We will see herein that these impacts are a function of their cumulative effect upon creating or sustaining global chaos. More precisely, this will mean effects on accelerating the shift from “normal” global anarchy to a more distressingly unpredictable set of parameters. Anarchy is “normal” because it was effectively codified at the Peace of Westphalia in 1648, and has never been supplanted by any forms of global centralization or world government. See, earlier, by this author, Louis René Beres, The Management of World Power: A Theoretical Analysis (University of Denver, 1973; originally L R Beres, Ph.D. dissertation at Princeton University; and Louis René Beres, Transforming World Politics: The National Roots of World Peace (University of Denver, 1975).
 Writes Albert Camus in The Plague: “At the beginning of the pestilence and when it ends, there’s always a propensity for rhetoric….It is only in the thick of a calamity that one gets hardened to the truth, to silence.”
 The Devil in George Bernard Shaw’s Man and Superman observes correctly that “Man’s heart is in his weapons….in the arts of death he outdoes Nature herself….when he goes out to slay, he carries a marvel of mechanisms that lets loose at the touch of his finger all the hidden molecular energies….”
 For early warnings about Iranian nuclearization from a specifically Israeli perspective, see Louis René Beres (Chair of Project Daniel/PM Sharon), Jerusalem: Israel’s Strategic Future: http://www.acpr.org.il/ENGLISH-NATIV/03-ISSUE/daniel-3.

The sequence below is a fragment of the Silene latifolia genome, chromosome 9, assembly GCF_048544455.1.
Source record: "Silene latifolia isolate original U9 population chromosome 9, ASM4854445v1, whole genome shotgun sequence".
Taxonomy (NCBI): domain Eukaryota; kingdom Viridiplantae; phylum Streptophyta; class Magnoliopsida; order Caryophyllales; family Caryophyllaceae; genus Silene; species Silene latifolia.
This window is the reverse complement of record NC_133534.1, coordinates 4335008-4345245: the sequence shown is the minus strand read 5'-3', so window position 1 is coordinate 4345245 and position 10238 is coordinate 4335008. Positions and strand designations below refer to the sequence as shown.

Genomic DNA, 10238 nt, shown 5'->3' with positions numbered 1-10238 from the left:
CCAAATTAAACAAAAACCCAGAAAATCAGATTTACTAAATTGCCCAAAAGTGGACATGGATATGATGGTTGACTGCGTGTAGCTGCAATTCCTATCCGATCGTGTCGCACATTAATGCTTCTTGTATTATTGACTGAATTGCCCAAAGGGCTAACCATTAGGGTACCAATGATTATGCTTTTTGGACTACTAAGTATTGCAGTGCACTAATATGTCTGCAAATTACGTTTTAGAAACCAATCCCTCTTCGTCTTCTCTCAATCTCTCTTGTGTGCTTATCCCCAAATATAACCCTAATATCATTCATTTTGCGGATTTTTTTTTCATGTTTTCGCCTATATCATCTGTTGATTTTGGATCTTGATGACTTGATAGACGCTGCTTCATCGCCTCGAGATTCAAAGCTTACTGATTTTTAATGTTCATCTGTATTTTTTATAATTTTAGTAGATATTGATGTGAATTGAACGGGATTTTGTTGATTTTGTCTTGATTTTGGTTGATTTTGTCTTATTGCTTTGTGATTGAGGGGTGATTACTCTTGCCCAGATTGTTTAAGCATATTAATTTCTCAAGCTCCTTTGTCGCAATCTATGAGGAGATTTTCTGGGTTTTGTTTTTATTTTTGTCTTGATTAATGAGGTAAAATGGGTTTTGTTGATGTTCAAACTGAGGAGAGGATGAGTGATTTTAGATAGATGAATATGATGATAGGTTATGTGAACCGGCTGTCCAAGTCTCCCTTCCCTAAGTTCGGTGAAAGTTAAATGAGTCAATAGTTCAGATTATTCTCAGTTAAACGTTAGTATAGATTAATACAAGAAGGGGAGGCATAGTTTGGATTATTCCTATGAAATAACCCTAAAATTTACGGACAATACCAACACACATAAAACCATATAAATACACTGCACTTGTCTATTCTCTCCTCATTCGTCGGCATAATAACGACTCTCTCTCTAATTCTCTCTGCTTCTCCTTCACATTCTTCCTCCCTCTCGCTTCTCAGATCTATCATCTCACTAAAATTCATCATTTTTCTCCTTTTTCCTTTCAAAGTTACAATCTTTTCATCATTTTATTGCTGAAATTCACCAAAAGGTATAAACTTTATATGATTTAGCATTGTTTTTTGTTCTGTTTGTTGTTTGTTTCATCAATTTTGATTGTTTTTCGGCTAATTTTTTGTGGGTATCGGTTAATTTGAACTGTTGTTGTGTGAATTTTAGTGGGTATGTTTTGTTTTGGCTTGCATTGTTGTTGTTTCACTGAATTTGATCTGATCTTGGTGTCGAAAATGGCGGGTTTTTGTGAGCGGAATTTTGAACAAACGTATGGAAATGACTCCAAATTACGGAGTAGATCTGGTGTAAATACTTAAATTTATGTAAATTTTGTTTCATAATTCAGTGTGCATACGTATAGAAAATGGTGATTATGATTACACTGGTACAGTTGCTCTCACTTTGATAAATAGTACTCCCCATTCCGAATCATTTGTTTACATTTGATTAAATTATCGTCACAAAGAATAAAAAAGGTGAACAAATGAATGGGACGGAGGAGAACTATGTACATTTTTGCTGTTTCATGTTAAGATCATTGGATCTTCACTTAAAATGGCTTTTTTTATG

See also, by Professor Louis René Beres, at Harvard Law School: https://harvardnsj.org/2014/06/staying-strong-enhancing-israels-essential-strategic-options-2/
 For earlier conceptualizations of this capacity, by this author, see: Louis René Beres, Mimicking Sisyphus: America’s Countervailing Nuclear Strategy (1983) and Louis René Beres, America Outside the World: The Collapse of U.S. Foreign Policy (1987).
 Identifying “Cold War II” means expecting the world system to become increasingly bipolar. For early writings, by this author, on the global security implications of any such expanding bipolarity, see: Louis René Beres, “Bipolarity, Multipolarity, and the Reliability of Alliance Commitments,” Western Political Quarterly, Vol. 25, No.4., December 1972, pp. 702-710; Louis René Beres, “Bipolarity, Multipolarity, and the Tragedy of the Commons,” Western Political Quarterly, Vol. 26, No.4., December 1973, pp, 649-658; and Louis René Beres, “Guerillas, Terrorists, and Polarity: New Structural Models of World Politics,” Western Political Quarterly, Vol. 27, No.4., December 1974, pp. 624-636.